But that iconic element of pop might not have emerged if it wasn’t for Peter Gabriel and Phil Collins. As Vox lays out in its new video, the discovery was made in 1979 during the studio recording of Peter Gabriel’s self-titled third solo album (often called Melt because of its cover art). Gabriel’s Genesis bandmate Phil Collins was playing the drums as usual when his beats were accidentally picked up by the microphone used by audio engineers to talk to the band. That microphone wasn’t meant to record music—its heavy compressors were designed to turn down loud sounds while amplifying quiet ones. The equipment also utilized a noise gate, which meant the recorded sounds were cut off shortly after they started. The result was a bright, fleeting percussive sound unlike anything heard in popular music.

Gabriel loved the effect, and made it the signature sound on the opening track of his album. A year later, Collins featured it in his hit single “In the Air Tonight,” perhaps the most famous example of gated reverb to date.

The sound would come to define music of the 1980s and many contemporary artists continue to use it today. Get the full history of gated reverb below.

[h/t Vox]

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entertainment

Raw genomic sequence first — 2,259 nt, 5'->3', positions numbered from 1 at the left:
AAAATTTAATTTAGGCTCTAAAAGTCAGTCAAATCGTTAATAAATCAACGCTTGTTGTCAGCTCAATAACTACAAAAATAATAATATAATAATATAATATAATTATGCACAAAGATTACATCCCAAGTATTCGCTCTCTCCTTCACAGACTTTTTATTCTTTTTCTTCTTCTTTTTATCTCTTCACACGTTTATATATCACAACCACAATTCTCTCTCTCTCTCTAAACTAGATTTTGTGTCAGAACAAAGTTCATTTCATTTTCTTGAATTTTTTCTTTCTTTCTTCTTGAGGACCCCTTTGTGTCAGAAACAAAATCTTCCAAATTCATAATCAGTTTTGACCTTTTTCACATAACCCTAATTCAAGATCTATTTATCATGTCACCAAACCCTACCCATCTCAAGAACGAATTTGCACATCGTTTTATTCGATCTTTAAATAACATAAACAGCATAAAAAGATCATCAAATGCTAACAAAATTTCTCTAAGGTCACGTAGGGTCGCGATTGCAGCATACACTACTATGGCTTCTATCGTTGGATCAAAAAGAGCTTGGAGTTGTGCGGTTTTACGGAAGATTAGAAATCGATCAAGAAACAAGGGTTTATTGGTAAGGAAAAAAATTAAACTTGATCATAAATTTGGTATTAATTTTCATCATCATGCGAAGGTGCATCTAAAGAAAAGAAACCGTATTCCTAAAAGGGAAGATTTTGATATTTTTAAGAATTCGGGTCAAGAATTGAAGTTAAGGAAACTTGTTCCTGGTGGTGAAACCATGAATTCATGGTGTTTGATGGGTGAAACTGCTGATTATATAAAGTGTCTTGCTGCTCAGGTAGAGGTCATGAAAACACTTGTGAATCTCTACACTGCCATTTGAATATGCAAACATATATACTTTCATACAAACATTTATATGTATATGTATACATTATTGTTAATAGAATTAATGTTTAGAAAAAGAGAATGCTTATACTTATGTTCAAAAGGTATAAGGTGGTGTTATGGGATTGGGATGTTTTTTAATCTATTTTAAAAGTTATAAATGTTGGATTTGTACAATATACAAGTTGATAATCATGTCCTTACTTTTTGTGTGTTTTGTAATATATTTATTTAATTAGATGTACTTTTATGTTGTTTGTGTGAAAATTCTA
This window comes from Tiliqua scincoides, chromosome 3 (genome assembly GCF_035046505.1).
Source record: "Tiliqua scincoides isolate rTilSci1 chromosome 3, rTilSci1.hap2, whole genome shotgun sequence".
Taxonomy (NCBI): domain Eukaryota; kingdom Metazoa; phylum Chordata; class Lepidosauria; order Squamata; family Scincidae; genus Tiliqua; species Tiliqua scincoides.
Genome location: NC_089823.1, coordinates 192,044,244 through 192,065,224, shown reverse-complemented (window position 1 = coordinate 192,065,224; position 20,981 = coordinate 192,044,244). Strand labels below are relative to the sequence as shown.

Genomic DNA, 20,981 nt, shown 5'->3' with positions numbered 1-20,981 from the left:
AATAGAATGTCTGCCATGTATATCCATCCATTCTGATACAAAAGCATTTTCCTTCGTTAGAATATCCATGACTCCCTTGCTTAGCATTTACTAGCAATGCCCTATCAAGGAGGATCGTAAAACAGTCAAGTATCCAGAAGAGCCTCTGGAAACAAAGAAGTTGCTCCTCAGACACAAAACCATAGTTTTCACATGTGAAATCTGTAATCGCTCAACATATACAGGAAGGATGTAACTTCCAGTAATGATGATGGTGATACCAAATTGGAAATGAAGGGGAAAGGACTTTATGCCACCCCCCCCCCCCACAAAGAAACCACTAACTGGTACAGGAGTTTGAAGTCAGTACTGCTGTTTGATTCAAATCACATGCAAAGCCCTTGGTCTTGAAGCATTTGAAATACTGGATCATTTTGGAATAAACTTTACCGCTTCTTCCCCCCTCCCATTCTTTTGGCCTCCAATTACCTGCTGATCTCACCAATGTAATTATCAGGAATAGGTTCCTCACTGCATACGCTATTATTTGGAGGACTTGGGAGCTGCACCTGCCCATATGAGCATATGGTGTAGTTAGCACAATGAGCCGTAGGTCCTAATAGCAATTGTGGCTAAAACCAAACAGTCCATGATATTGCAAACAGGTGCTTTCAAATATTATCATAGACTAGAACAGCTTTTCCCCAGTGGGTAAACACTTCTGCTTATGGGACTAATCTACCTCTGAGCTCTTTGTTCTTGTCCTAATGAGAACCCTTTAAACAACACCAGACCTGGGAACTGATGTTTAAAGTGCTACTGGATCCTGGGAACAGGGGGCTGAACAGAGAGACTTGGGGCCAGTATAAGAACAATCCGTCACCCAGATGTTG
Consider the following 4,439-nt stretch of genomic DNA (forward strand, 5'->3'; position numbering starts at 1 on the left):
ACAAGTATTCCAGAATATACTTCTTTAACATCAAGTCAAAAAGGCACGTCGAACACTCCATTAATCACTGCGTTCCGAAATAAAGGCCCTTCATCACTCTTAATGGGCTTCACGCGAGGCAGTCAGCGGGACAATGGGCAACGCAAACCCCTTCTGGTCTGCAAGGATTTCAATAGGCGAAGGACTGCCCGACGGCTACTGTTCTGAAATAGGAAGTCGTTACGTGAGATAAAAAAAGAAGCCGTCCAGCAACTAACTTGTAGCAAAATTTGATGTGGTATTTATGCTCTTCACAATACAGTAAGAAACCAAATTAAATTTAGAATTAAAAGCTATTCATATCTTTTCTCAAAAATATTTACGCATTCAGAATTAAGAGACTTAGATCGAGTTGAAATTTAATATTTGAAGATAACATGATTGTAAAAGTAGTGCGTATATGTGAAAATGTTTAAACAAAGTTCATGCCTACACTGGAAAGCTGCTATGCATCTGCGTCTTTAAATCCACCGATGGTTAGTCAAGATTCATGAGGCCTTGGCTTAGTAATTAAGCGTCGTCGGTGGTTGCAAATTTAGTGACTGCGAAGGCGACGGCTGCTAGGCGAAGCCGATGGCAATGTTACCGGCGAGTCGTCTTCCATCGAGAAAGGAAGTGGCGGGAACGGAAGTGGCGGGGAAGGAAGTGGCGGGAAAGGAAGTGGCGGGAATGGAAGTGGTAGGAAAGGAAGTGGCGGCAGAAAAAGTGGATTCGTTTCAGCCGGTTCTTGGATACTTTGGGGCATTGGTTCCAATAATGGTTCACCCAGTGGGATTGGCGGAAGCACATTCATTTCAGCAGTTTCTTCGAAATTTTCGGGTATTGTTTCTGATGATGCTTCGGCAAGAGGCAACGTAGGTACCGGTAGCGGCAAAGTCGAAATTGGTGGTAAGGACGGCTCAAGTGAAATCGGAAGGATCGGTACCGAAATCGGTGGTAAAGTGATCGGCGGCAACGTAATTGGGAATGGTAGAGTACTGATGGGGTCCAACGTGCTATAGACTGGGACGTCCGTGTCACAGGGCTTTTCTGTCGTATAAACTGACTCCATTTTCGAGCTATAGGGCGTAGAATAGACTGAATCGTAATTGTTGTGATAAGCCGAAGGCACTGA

‘Total Eclipse of the Heart’ Could Have Been a Meat Loaf Song
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Imagine a world in which Bonnie Tyler was not the star performer on the Royal Caribbean Total Eclipse Cruise. Imagine if, instead, as the moon crossed in front of the sun in the path of totality on August 21, 2017, the performer belting out the 1983 hit for cruise ship stargazers was Meat Loaf?

It could have been. Because yes, as Atlas Obscura informs us, the song was originally written for the bestselling rocker (and actor) of Bat Out of Hell fame, not the husky-voiced Welsh singer. Meat Loaf had worked on his 1977 record Bat Out of Hell with Jim Steinman, the composer and producer who would go on to work with the likes of Celine Dion and Barbra Streisand (oddly enough, he also composed Hulk Hogan’s theme song on an album released by the WWE). “Total Eclipse of the Heart” was meant for Meat Loaf’s follow-up album to Bat Out of Hell.

But Meat Loaf’s fruitful collaboration with Steinman was about to end. In the wake of his bestselling record, the artist was going through a rough patch, mentally, financially, and in terms of his singing ability. And the composer wasn’t about to stick around. As Steinman would tell CD Review magazine in 1989 (an article he has since posted on his personal website), "Basically I only stopped working with him because he lost his voice as far as I was concerned. It was his voice I was friends with really.” Harsh, Jim, harsh.

Steinman began working with Bonnie Tyler in 1982, and in 1983, she released her fifth album, Faster Than the Speed of Night, including “Total Eclipse of the Heart.” It sold 6 million copies.

Tyler and Steinman both dispute that the song was written specifically for Meat Loaf. “Meat Loaf was apparently very annoyed that Jim gave that to me,” she told The Irish Times in 2014. “But Jim said he didn’t write it for Meat Loaf, that he only finished it after meeting me.”

There isn’t a whole lot of bad blood between the two singers, though. In 1989, they released a joint compilation album: Heaven and Hell.

[h/t Atlas Obscura]